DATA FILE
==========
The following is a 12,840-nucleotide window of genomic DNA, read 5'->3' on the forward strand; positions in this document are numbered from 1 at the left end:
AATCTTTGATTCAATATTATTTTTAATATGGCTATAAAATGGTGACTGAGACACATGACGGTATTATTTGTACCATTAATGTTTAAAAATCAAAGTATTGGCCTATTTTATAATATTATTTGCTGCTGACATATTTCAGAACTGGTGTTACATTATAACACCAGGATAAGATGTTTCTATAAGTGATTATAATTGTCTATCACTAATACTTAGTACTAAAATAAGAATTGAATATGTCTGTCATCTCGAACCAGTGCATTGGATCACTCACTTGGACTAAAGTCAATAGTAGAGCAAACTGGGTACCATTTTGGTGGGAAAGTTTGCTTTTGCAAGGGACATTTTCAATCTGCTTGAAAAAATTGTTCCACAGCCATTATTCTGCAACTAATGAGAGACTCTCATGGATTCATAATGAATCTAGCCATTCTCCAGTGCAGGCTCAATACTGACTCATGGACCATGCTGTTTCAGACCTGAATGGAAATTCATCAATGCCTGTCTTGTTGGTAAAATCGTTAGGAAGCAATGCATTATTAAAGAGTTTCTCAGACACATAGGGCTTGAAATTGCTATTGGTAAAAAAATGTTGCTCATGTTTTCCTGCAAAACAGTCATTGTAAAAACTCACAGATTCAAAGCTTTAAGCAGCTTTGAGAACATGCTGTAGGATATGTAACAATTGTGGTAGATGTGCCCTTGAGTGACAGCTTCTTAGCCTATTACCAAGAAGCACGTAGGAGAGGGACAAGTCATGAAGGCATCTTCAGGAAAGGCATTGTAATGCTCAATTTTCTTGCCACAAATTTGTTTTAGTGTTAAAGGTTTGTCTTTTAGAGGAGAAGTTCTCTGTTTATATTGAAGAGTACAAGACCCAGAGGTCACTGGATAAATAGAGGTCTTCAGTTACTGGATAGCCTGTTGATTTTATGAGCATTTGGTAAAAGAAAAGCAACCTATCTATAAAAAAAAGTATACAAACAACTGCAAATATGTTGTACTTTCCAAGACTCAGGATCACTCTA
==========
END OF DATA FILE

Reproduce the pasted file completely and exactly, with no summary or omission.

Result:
The following is a 12,840-nucleotide window of genomic DNA, read 5'->3' on the forward strand; positions in this document are numbered from 1 at the left end:
AATCTTTGATTCAATATTATTTTTAATATGGCTATAAAATGGTGACTGAGACACATGACGGTATTATTTGTACCATTAATGTTTAAAAATCAAAGTATTGGCCTATTTTATAATATTATTTGCTGCTGACATATTTCAGAACTGGTGTTACATTATAACACCAGGATAAGATGTTTCTATAAGTGATTATAATTGTCTATCACTAATACTTAGTACTAAAATAAGAATTGAATATGTCTGTCATCTCGAACCAGTGCATTGGATCACTCACTTGGACTAAAGTCAATAGTAGAGCAAACTGGGTACCATTTTGGTGGGAAAGTTTGCTTTTGCAAGGGACATTTTCAATCTGCTTGAAAAAATTGTTCCACAGCCATTATTCTGCAACTAATGAGAGACTCTCATGGATTCATAATGAATCTAGCCATTCTCCAGTGCAGGCTCAATACTGACTCATGGACCATGCTGTTTCAGACCTGAATGGAAATTCATCAATGCCTGTCTTGTTGGTAAAATCGTTAGGAAGCAATGCATTATTAAAGAGTTTCTCAGACACATAGGGCTTGAAATTGCTATTGGTAAAAAAATGTTGCTCATGTTTTCCTGCAAAACAGTCATTGTAAAAACTCACAGATTCAAAGCTTTAAGCAGCTTTGAGAACATGCTGTAGGATATGTAACAATTGTGGTAGATGTGCCCTTGAGTGACAGCTTCTTAGCCTATTACCAAGAAGCACGTAGGAGAGGGACAAGTCATGAAGGCATCTTCAGGAAAGGCATTGTAATGCTCAATTTTCTTGCCACAAATTTGTTTTAGTGTTAAAGGTTTGTCTTTTAGAGGAGAAGTTCTCTGTTTATATTGAAGAGTACAAGACCCAGAGGTCACTGGATAAATAGAGGTCTTCAGTTACTGGATAGCCTGTTGATTTTATGAGCATTTGGTAAAAGAAAAGCAACCTATCTATAAAAAAAAGTATACAAACAACTGCAAATATGTTGTACTTTCCAAGACTCAGGATCACTCTA